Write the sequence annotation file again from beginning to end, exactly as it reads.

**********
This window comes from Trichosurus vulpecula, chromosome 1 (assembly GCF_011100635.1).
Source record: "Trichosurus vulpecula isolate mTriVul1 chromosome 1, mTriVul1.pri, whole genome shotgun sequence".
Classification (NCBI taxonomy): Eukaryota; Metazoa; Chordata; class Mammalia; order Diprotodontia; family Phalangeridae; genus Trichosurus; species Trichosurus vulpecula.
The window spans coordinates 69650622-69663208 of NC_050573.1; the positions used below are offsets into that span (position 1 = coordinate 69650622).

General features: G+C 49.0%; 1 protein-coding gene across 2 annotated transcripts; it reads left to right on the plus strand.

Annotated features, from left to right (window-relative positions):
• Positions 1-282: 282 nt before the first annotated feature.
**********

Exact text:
This window comes from Trichosurus vulpecula, chromosome 1 (assembly GCF_011100635.1).
Source record: "Trichosurus vulpecula isolate mTriVul1 chromosome 1, mTriVul1.pri, whole genome shotgun sequence".
Classification (NCBI taxonomy): Eukaryota; Metazoa; Chordata; class Mammalia; order Diprotodontia; family Phalangeridae; genus Trichosurus; species Trichosurus vulpecula.
The window spans coordinates 69650622-69663208 of NC_050573.1; the positions used below are offsets into that span (position 1 = coordinate 69650622).

General features: G+C 49.0%; 1 protein-coding gene across 2 annotated transcripts; it reads left to right on the plus strand.

Annotated features, from left to right (window-relative positions):
• Positions 1-282: 282 nt before the first annotated feature.